Cardtronics is a company with a purpose-driven mission to provide cash access for the communities we serve—enabling payment choice.

As the largest ATM operator in the world, we take exceptional pride in the role we play in ensuring consumers remain connected to convenient, reliable, and safe access to cash, especially during times of national economic crisis and emergency preparedness.

We are resolved in our commitment to employee safety and business continuity—it is paramount for all of us—and we want to provide as much information as possible about what we are doing to serve our employees, customers, and communities, and play our part in helping to prevent further outbreaks.

Cash is vital in times of crisis

The rapid spread of COVID-19, followed by the even faster spread of anxiety, signs of recession, and propaganda by special interest groups calling for a cash-free society, calls for much-needed clarity regarding cash and coronavirus (COVID-19).

As the various sources linked below make clear, medical experts around the world continue to confirm there is no scientific evidence that cash represents a particularly significant risk of infection compared with other kinds of surfaces that people come into contact within daily life. The universal message is that hygiene and the washing of hands is best practice.

We direct everyone to the comments of the World Health Organization, which has pushed back on the narrative that banknotes can transmit COVID-19.

Moreover, to ensure that handling cash remains as safe as possible, the European Central Bank (ECB) has been working closely with top-tier European laboratories to assess the behavior of coronaviruses on different surfaces. The results indicate that coronaviruses can survive more easily on a stainless steel surface (e.g., door handles) than on cotton banknotes, with survival rates on the stainless steel surfaces at approximately 10 to 100 times higher in the first few hours after contamination. Other analyses indicate that it is much more difficult for a virus to be transferred from porous surfaces such as cotton banknotes than from smooth surfaces like plastic. The ECB found that “overall, banknotes do not represent a particularly significant risk of infection compared with other kinds of surface that people come into contact with in daily life.” The ECB’s cooperation with scientific laboratories will continue in the coming weeks to preserve public trust in the safety of banknotes.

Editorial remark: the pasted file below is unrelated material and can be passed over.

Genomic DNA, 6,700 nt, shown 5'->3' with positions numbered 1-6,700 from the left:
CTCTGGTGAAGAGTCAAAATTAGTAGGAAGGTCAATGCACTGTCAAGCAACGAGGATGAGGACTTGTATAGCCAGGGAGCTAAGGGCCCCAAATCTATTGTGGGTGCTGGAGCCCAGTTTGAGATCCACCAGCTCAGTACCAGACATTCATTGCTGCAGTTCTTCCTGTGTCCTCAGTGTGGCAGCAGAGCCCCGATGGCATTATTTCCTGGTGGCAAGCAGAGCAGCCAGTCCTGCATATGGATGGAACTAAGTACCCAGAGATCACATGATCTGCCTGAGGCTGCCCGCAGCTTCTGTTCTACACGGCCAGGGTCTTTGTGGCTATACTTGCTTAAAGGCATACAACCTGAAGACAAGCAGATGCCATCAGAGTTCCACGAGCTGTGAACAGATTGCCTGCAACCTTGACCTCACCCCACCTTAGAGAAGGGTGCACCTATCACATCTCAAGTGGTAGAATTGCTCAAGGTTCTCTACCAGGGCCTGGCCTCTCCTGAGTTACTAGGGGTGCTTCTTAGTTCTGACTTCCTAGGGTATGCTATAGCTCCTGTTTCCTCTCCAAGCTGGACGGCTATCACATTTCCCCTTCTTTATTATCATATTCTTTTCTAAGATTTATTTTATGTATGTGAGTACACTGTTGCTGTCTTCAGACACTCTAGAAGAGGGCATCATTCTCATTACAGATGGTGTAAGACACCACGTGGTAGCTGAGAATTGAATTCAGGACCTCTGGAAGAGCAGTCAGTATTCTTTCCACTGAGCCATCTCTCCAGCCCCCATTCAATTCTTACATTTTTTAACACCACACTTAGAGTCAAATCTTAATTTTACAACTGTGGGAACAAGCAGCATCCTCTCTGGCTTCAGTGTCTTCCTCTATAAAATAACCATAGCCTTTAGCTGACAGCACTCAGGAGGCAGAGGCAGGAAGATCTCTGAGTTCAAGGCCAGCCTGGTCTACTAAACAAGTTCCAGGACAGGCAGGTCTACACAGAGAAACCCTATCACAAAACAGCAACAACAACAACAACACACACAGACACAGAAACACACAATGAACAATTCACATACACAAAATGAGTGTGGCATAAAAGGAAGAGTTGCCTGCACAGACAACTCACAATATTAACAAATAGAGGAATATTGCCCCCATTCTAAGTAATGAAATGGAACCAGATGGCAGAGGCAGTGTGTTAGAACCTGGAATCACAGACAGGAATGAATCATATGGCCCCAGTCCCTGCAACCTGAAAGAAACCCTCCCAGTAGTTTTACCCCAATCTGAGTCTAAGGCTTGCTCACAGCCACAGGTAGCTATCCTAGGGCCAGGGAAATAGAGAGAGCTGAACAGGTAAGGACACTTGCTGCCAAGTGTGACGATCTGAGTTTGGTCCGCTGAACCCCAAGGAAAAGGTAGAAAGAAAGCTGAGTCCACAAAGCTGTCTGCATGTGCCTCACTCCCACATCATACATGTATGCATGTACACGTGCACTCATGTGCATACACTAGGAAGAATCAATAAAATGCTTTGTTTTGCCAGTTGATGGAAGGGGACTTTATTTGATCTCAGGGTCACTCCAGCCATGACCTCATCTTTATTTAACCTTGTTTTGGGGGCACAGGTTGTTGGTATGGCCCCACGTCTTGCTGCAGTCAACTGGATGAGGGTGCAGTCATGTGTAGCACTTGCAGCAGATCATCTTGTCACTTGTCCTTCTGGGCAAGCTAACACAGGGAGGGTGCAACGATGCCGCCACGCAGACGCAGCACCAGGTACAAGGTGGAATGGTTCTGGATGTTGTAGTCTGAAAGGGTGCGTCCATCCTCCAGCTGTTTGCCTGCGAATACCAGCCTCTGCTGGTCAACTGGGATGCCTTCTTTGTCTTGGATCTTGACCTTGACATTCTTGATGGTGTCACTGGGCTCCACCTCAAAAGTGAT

We also join with central banks around the world in encouraging retailers to continue accepting cash to ensure consumers have access to the goods and services they need. Refusing physical currency could put an undue burden on people who depend on cash as a means of payment, including the millions of unbanked, underbanked, elderly, and disadvantaged.

News about our industry and COVID-19

Links to Documents

Your questions answered

What has been the company's response to this pandemic?

Cardtronics has been closely monitoring the COVID-19 situation, and we continue to mitigate any issues by identifying alternative arrangements where possible. We continue to operate globally, and our teams are staying informed and ready to respond to the changing nature of this outbreak.

What is Cardtronics doing to protect its employees?

The health and safety of our employees remain our most important considerations. We have implemented protective measures and are undertaking guidance from relevant authorities to ensure we take all possible steps to protect our employees and help them feel supported every step of the way.

What is Cardtronics doing to support its customers?